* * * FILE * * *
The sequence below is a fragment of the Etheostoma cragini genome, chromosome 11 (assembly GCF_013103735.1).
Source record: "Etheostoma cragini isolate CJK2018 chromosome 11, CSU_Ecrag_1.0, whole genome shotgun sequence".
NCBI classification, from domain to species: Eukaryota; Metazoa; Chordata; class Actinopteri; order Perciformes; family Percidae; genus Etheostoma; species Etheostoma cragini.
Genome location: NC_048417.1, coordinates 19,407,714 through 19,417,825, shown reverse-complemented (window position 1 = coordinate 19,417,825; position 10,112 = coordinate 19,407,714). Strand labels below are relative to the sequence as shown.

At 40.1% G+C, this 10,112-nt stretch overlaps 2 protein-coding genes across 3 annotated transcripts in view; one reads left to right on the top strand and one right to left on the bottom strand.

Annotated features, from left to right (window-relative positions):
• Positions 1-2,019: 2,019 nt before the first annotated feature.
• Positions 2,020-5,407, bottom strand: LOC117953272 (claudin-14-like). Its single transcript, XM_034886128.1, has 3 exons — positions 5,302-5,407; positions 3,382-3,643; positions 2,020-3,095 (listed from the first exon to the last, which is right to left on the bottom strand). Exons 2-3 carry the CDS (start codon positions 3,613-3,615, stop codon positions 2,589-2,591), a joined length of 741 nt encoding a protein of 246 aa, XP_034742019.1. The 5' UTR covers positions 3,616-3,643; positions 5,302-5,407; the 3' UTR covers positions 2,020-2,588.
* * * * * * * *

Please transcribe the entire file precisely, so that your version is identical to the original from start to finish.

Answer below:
The sequence below is a fragment of the Etheostoma cragini genome, chromosome 11 (assembly GCF_013103735.1).
Source record: "Etheostoma cragini isolate CJK2018 chromosome 11, CSU_Ecrag_1.0, whole genome shotgun sequence".
NCBI classification, from domain to species: Eukaryota; Metazoa; Chordata; class Actinopteri; order Perciformes; family Percidae; genus Etheostoma; species Etheostoma cragini.
Genome location: NC_048417.1, coordinates 19,407,714 through 19,417,825, shown reverse-complemented (window position 1 = coordinate 19,417,825; position 10,112 = coordinate 19,407,714). Strand labels below are relative to the sequence as shown.

At 40.1% G+C, this 10,112-nt stretch overlaps 2 protein-coding genes across 3 annotated transcripts in view; one reads left to right on the top strand and one right to left on the bottom strand.

Annotated features, from left to right (window-relative positions):
• Positions 1-2,019: 2,019 nt before the first annotated feature.
• Positions 2,020-5,407, bottom strand: LOC117953272 (claudin-14-like). Its single transcript, XM_034886128.1, has 3 exons — positions 5,302-5,407; positions 3,382-3,643; positions 2,020-3,095 (listed from the first exon to the last, which is right to left on the bottom strand). Exons 2-3 carry the CDS (start codon positions 3,613-3,615, stop codon positions 2,589-2,591), a joined length of 741 nt encoding a protein of 246 aa, XP_034742019.1. The 5' UTR covers positions 3,616-3,643; positions 5,302-5,407; the 3' UTR covers positions 2,020-2,588.